As a culture, we are attempting to build systems that are clearly ahead of our ability to actually manage them. When software fails (and it will, often), nine out of ten times the resultant diagnosis produces this result: “The software did exactly what it was told to do. The reason it failed is that it was told to do the wrong thing.”
So as you consider the concept of a network, and read on about that below, also consider this. The essential problem with making things out of code is that the actual complexity is all but invisible to the eye of the coder, let alone the user.
With a million lines of code considered a tiny program now-a-days*, it is simply not possible to find every possible mistake, error or misplaced digit. Therefore, if it’s based on code it will develop some flaw — you just don’t know who might do what, or when that will be or what effect it will have when it does happen. Since all networks are also built from and around code this means they too have that built in flaw. (*On average, 2018 vehicles have 30-50 ECUs or electronic control units — containing upwards of 100 million lines of code — just for reference. We got to the moon with 1/10,000th of that computing power.)
Entering the Altiverse* of Networking
Note: Altiverse is the author’s term for the strange, wonderful world of networks.
There you sit pondering the possible deployment of a network for/within your HOW AV system. As you deliberate consider these three key questions:
- Why are you doing this?
- What is the ROI?
- What are the downside issues?
If you don’t have clear, precise and justifiable answers to these questions, I suggest you stop now. It is critical to have a full understanding of both the positive and negative of going down the network road.
You will more than likely be relying on some other resource (inside or outside) for specific knowledge and guidance in this quest. Their ability to understand your precise needs, goals and procedures is essential to getting a useful answer to the questions posed and making a logical decision on the path to choose.
The IT altiverse is a very complex multi-dimensional world of its own and operates within a set of guidelines and technical specifications that can easily overwhelm even experienced AV technical team members. Getting your chosen network guide to explain things to everyone in terms that relate to how they work and what they do is not only essential, it’s the only way to be sure everyone is comfortable with this decision and will be able to make use of the new systems effectively.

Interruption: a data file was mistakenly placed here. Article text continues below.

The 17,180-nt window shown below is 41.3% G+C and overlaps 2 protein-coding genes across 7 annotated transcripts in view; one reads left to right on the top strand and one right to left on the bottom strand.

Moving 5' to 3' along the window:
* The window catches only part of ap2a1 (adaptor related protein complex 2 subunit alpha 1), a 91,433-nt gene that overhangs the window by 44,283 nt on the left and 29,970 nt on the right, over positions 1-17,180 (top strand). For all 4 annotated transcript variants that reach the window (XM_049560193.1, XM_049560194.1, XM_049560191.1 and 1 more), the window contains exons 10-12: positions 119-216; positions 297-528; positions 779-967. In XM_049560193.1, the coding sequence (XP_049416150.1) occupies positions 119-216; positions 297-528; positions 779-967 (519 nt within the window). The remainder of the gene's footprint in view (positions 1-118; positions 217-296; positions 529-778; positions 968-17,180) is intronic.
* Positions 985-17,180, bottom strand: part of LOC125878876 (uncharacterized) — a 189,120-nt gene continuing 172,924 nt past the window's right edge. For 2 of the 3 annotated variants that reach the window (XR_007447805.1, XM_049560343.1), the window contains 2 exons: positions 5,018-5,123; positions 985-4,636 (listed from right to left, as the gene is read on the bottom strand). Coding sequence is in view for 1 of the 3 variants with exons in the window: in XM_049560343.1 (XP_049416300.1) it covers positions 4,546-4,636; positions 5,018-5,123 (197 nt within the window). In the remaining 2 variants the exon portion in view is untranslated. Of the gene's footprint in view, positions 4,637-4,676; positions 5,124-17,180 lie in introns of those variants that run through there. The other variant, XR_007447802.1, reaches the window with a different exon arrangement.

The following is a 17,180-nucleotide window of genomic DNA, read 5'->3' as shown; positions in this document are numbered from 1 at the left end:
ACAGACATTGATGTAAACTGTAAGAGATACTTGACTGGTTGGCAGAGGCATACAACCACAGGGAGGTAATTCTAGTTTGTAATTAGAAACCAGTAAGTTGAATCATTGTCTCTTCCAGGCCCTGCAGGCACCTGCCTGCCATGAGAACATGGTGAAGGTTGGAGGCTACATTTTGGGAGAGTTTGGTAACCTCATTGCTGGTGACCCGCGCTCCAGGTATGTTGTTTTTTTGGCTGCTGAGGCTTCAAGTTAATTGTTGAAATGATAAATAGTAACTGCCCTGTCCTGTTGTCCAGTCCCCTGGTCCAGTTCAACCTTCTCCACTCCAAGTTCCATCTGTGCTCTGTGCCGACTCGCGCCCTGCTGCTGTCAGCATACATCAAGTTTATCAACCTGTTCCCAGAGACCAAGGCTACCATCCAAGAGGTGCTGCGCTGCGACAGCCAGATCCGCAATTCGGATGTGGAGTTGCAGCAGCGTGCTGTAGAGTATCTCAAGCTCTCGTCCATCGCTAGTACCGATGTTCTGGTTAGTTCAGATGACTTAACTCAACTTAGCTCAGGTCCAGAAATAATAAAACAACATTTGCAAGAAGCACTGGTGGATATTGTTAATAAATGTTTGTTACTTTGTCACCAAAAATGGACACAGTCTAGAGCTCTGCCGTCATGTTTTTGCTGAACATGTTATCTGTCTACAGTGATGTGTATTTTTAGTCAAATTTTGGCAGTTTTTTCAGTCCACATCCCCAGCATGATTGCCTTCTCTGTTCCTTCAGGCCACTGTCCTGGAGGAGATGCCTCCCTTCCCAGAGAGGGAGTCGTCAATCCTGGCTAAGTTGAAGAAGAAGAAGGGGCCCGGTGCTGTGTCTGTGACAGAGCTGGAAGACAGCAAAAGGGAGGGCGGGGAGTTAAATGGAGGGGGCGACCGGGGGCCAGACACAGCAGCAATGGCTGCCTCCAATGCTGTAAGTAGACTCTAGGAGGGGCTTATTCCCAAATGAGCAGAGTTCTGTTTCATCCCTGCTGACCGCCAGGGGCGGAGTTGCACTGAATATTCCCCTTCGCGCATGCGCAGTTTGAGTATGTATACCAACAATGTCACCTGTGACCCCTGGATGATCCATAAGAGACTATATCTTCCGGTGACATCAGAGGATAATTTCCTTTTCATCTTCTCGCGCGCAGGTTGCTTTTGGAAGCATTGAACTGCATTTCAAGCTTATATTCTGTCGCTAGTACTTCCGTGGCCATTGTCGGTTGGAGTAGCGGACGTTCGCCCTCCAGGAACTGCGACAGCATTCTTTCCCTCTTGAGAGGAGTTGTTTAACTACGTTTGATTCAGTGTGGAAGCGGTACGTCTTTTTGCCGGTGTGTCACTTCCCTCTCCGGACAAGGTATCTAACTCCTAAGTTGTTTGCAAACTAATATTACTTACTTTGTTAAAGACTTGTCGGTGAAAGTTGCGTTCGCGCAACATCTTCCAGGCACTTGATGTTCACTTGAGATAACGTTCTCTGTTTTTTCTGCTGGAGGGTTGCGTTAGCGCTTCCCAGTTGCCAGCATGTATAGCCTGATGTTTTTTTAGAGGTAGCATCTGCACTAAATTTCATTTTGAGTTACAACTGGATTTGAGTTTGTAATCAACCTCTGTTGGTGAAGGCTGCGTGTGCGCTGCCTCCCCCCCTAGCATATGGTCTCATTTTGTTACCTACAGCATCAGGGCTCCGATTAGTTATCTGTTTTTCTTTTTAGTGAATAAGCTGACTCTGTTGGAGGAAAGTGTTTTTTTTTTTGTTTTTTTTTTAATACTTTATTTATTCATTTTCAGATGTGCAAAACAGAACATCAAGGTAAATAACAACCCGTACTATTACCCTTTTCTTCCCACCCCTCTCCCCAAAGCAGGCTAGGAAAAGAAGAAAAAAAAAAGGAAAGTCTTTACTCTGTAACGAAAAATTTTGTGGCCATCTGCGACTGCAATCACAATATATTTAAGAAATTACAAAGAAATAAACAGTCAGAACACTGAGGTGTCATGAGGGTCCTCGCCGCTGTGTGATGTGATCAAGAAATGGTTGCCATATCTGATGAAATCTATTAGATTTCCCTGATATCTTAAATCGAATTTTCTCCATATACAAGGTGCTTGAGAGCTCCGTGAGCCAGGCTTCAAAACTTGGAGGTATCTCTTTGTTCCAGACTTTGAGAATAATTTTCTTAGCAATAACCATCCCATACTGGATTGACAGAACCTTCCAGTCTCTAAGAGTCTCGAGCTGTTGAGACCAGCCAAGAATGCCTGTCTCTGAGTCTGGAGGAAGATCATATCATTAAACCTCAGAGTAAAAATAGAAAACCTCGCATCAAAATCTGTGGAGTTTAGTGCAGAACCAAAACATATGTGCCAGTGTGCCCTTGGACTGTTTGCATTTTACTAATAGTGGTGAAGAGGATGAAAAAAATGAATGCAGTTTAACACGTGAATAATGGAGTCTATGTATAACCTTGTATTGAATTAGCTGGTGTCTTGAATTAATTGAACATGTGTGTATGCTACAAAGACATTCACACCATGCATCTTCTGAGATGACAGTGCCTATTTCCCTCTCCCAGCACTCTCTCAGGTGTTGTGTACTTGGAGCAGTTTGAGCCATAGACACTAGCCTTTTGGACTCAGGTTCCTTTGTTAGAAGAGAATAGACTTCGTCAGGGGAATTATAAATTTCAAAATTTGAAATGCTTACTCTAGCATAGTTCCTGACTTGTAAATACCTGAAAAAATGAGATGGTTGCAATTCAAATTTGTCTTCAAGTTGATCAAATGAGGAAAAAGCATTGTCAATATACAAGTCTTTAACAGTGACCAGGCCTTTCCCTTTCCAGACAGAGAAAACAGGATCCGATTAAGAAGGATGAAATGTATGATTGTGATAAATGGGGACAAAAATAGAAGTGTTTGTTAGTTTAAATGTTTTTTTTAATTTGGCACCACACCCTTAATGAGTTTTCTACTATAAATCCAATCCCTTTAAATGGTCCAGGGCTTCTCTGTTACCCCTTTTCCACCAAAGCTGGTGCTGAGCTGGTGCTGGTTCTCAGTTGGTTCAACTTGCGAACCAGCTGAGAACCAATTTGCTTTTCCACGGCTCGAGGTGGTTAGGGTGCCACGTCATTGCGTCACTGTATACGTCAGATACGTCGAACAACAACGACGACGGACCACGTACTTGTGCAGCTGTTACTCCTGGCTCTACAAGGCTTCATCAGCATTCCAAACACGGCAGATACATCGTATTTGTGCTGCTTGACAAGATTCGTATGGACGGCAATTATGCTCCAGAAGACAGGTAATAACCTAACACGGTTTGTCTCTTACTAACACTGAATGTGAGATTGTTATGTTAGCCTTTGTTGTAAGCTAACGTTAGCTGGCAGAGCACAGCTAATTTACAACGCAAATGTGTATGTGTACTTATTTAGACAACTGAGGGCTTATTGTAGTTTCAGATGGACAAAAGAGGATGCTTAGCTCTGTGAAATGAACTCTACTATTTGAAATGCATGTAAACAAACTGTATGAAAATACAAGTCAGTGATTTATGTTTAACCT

Remember that as a rule, people will remember a totally random sample of the information given to them and that sample is most likely not going to be the summary you wish you could hand them.
It’s a random set of data, which will be different for every team member. You need to control this process and make the information into simple, bite sized blocks of comprehensible ideas.
On the Network
You have completed your review and are seriously thinking about going on the network. Before you do, take one more look at the why of your decision.
If you are a single location, with a small to medium sized worship space, a network may simply be nice to have but not necessarily additive to the functionality of your day to day work environment. If you fit this description, consider very carefully what you expect to gain by adding this to your system. Make a list of the positive changes a network will bring to your specific HOW and discuss them with the whole team both technical and worship. Are you really sure you need to do this?
On the other hand if you are a multi-site HOW and with plans for further expansion then a network structure probably makes good sense both short and long term as it will open up a number of options and add to the technology capabilities, making things like broadcast and remote location coverage much easier.